Many people start to develop small, wedge-shaped grooves in their teeth when they approach middle age, but their dentists have told them for a long time that these are not cavities. Oftentimes, dentists tend to blame these “lesions”, as we call them, on brushing too aggressively with a hard toothbrush. Many patients respond to this accusation by saying that they have not used a hard toothbrush in years. So, if that’s the case, one of two things are happening: our patients are lying to us, or something is occurring naturally in the mouth. The frustrating thing for dentists is that when we restore these lesions with metal or resin—even if it’s done perfectly, the fillings tend to “pop out” after only a few months or years. What’s going on?
Twelve years ago, Dr. John Grippo, proposed his theory for a phenomenon called “abfraction,” which explains what’s happening with these teeth. Essentially, when biting forces do not occur in harmony with how the tooth was designed to function, abnormal repetitive stress is created that fractures the enamel of the tooth at it’s weakest point…the neck of the tooth. Since this process is slow and occurs over a long time at a microscopic level, receding gums and/or sensitive teeth are usually the first signs of abfraction. Because this flexing becomes progressively worse as the tooth weakens as the lesions get deeper, fillings do not stay in very well unless the abnormal bite that caused the problem to begin with is corrected, and even then they probably will not stay in as long as we as dentists would hope.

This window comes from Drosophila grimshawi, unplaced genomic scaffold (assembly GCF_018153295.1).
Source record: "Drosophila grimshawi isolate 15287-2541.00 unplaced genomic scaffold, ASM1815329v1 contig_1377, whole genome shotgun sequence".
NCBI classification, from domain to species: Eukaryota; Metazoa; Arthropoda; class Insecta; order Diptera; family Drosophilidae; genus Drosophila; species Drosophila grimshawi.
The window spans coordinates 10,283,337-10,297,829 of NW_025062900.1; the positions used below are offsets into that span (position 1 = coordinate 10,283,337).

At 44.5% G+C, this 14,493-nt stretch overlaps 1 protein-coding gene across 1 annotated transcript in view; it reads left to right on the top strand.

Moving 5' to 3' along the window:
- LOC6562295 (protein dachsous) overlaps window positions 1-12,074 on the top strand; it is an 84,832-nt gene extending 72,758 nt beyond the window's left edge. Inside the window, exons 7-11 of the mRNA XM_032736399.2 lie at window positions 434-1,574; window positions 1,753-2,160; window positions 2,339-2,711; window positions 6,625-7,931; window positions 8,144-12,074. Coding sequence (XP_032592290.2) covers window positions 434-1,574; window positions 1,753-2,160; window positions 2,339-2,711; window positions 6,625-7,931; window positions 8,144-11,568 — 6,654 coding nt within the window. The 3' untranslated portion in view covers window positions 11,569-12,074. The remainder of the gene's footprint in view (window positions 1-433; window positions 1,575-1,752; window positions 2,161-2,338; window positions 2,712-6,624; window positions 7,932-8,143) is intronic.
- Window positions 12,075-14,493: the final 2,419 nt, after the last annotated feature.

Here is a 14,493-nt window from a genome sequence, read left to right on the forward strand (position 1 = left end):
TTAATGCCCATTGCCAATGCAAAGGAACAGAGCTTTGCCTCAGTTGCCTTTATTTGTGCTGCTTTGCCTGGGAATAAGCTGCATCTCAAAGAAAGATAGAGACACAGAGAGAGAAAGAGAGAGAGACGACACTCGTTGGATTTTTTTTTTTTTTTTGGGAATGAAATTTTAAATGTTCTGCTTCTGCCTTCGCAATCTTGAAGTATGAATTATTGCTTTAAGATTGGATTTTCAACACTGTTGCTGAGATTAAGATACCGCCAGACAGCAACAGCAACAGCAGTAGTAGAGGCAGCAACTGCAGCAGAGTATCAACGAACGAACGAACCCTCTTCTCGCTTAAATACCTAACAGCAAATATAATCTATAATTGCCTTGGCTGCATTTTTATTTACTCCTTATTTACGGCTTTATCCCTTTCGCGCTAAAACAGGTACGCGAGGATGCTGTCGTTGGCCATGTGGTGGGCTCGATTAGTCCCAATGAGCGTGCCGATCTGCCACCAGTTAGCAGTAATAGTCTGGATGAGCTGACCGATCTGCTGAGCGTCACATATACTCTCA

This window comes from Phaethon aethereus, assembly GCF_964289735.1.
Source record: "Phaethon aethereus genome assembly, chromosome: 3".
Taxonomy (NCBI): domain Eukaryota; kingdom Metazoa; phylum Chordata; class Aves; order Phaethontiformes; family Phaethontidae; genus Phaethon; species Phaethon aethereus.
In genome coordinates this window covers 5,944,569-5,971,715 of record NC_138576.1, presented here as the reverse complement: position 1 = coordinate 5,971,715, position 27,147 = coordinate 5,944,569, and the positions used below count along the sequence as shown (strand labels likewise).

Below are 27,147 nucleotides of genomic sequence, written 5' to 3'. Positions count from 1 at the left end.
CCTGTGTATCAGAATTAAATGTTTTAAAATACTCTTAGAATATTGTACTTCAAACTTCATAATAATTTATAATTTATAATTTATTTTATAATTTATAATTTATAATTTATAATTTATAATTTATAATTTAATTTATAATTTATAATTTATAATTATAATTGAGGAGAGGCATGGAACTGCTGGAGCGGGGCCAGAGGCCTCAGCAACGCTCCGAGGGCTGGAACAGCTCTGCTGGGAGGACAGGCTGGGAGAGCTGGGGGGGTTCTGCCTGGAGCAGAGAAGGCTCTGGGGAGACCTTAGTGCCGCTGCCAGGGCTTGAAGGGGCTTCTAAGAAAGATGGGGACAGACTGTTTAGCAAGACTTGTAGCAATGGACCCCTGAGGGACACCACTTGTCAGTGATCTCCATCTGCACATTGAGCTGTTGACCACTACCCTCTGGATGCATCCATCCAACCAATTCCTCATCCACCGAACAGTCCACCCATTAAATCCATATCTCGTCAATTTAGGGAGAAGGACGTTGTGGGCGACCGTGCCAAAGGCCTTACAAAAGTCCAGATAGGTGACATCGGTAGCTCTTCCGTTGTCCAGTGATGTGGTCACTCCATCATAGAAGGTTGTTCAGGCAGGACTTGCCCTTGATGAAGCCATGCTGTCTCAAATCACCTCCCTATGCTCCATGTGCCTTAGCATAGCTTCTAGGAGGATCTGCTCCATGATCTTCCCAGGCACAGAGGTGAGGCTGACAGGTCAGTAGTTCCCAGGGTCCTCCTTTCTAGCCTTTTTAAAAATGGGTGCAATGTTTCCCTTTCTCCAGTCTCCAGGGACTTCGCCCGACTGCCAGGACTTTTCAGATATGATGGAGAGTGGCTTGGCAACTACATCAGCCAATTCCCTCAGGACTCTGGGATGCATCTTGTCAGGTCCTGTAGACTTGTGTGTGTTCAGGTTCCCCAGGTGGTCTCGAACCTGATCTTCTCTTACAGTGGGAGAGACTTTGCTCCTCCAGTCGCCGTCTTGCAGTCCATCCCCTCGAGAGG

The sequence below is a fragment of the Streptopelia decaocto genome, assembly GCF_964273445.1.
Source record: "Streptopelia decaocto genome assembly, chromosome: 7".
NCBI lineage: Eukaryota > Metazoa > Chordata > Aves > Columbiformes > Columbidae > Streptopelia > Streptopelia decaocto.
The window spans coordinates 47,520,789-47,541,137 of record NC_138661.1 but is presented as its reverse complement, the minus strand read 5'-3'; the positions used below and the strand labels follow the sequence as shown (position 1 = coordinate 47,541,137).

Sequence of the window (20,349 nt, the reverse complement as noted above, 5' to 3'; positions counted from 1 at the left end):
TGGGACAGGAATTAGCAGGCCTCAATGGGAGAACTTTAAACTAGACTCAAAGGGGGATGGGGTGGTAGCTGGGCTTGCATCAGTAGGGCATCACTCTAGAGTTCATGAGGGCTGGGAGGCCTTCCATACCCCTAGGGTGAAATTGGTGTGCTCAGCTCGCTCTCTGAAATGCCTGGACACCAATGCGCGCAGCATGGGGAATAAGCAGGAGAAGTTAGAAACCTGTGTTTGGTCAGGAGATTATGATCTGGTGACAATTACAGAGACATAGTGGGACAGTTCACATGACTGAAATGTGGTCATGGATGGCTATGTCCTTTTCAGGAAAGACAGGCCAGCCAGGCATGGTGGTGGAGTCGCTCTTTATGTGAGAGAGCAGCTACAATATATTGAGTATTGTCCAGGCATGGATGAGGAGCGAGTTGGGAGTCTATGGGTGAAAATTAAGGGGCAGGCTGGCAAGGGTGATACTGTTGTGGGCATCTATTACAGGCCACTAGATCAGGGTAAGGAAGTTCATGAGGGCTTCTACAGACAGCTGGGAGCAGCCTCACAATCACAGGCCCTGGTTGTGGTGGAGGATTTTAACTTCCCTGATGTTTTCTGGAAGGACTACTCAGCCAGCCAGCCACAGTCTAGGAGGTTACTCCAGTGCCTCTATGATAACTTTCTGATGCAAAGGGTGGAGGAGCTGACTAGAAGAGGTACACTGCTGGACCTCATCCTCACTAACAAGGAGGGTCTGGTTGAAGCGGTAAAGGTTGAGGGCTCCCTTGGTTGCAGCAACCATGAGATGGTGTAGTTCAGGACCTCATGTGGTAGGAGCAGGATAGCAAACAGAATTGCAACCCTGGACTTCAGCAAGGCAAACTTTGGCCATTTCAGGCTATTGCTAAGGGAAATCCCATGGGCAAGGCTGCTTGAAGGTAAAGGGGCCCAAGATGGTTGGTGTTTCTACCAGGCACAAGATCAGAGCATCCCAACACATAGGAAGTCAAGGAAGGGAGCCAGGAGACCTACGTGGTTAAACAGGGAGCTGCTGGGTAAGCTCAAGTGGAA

One might be tempted to question the sense in putting fillings in these teeth if they are going to come out anyway. Well, biting forces are not the only thing that cause these grooves to deepen…. Acids created by diet, plaque, acid reflux disease, etc., cause corrosion that hastens the tooth destruction caused by abfraction. Filling these grooves can slow down the destruction to the tooth that is injured by abfraction, and careful adjustment of the bite can greatly reduce the abfraction. So, when we see these grooves, it’s usually important to fill them, but our patients must realize that the fillings may not stay in place as long as we would like.